Why Stay?
New Orleanians tell CityBusiness why they’re not giving up on the city.

By Kathryn Jezer-Morton
New Orleans City Business, January 1, 2007

For many people whose homes flooded, the only salvageable objects from their pre-Katrina lives are the paintings and photographs that hung on their walls. Blake VonderHaar, 44, is president of the New Orleans Conservation Guild, where 25 professional conservators have painstakingly restored more than 5,000 of such works of art since Hurricane Katrina struck.

“In the business that I’m in, it’s very rewarding. People come in weeping when they drop something off. They tell you the whole story, of how it was rescued, how long they’ve had it. And when they come back and pick it up, they weep for joy,” VonderHaar said.

Originally from St. Louis, VonderHaar lived in 17 cities and five countries before settling in New Orleans in 1997. She estimates that pre-Katrina the Conservation Guild would restore about 900 pieces of art a year. Since the storm, the operation has become the largest conservation lab in the country.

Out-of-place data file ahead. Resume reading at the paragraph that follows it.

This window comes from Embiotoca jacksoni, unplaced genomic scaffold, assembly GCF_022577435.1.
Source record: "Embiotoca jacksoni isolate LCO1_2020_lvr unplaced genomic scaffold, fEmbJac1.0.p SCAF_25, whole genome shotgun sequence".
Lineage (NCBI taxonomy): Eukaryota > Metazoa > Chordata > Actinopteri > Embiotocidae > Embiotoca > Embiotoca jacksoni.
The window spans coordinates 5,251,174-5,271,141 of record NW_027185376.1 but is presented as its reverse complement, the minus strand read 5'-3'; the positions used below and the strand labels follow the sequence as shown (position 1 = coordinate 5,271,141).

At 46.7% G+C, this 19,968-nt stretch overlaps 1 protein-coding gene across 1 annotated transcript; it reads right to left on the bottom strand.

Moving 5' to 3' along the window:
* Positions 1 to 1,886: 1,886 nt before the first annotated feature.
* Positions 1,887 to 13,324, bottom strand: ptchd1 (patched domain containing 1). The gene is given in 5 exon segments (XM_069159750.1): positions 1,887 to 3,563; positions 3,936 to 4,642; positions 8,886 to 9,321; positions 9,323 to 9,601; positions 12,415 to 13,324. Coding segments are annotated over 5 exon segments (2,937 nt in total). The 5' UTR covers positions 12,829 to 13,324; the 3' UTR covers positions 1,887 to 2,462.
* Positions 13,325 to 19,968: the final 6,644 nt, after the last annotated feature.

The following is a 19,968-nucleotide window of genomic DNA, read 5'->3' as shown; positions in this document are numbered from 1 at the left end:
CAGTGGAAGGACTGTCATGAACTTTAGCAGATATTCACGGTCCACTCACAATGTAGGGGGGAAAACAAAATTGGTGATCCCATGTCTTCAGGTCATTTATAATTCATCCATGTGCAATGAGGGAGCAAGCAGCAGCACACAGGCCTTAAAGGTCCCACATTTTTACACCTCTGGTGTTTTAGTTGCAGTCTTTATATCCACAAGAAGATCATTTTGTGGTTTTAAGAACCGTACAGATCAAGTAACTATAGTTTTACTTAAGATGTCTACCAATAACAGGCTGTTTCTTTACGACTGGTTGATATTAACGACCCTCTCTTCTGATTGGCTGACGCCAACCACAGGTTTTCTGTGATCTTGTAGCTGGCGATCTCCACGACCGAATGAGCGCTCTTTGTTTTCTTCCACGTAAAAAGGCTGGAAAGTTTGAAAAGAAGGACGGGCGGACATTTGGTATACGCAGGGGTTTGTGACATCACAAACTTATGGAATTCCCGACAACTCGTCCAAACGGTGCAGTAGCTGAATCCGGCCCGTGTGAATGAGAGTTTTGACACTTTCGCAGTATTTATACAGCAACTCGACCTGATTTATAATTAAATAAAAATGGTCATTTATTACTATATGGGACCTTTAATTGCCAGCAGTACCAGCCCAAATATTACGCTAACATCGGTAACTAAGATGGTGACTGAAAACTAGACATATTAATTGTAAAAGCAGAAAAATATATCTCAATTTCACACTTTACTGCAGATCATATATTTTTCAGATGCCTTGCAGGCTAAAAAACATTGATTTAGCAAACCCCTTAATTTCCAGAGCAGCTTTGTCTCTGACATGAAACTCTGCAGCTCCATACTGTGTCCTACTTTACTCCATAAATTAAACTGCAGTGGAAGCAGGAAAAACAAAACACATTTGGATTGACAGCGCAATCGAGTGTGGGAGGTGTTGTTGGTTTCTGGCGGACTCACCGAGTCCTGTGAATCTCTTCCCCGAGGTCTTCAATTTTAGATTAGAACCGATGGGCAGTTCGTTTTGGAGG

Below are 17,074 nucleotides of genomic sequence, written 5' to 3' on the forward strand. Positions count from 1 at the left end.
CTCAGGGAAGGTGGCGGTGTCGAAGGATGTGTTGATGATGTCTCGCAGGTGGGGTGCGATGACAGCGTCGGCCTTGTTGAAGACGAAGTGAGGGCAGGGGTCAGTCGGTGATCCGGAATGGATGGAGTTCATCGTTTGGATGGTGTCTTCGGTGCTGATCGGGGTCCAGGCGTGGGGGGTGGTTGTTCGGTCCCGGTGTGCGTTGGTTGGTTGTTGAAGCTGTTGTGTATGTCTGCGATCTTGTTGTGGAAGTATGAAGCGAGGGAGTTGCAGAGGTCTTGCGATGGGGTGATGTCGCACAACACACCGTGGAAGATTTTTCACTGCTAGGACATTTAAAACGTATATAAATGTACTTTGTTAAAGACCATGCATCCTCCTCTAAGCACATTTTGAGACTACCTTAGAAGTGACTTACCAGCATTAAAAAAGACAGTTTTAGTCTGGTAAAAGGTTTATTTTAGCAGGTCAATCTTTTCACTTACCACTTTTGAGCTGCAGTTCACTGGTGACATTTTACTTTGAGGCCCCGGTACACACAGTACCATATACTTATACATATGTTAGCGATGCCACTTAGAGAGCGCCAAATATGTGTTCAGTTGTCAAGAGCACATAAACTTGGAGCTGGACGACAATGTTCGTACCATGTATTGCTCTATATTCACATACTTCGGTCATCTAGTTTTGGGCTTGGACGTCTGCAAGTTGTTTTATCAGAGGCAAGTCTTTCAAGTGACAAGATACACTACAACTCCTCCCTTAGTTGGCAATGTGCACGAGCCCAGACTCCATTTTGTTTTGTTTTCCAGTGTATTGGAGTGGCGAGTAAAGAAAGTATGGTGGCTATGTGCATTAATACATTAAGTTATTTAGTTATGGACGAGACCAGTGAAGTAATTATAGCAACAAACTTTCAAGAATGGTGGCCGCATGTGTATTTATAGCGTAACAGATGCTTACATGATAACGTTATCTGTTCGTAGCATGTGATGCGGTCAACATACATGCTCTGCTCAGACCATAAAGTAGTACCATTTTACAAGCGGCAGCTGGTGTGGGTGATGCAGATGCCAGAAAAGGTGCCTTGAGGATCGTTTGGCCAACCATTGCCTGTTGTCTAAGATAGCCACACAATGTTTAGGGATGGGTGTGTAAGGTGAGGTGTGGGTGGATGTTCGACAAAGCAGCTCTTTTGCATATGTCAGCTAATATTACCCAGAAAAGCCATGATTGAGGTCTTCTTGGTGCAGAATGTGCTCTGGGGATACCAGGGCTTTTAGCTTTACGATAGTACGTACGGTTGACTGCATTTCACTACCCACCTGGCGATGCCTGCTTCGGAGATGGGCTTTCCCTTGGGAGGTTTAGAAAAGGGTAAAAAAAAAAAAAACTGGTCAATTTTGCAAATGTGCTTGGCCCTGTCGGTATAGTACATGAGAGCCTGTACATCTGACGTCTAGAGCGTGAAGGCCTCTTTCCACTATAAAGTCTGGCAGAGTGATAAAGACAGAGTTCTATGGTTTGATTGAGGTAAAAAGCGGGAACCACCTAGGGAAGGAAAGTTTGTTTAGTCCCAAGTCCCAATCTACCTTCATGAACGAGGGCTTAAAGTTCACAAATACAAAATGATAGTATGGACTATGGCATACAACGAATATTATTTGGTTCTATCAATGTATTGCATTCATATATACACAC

VonderHaar said that after sneaking back to her Bywater business Sept. 20, 2005, she knew New Orleans was where she was staying.

In addition to the Conservation Guild, VonderHaar also oversees the Bywater Art Market, held monthly in Mickey Markey Park, and New Orleans Art Supply, also in the Bywater.

Before the storm, VonderHaar’s business mostly dealt with museums, galleries and serious art collectors. Today, she sees all kinds.

“From the little guy from Chalmette with his framed LSU memorabilia to the Lakeview art collector, we are seeing everyone,” she said.

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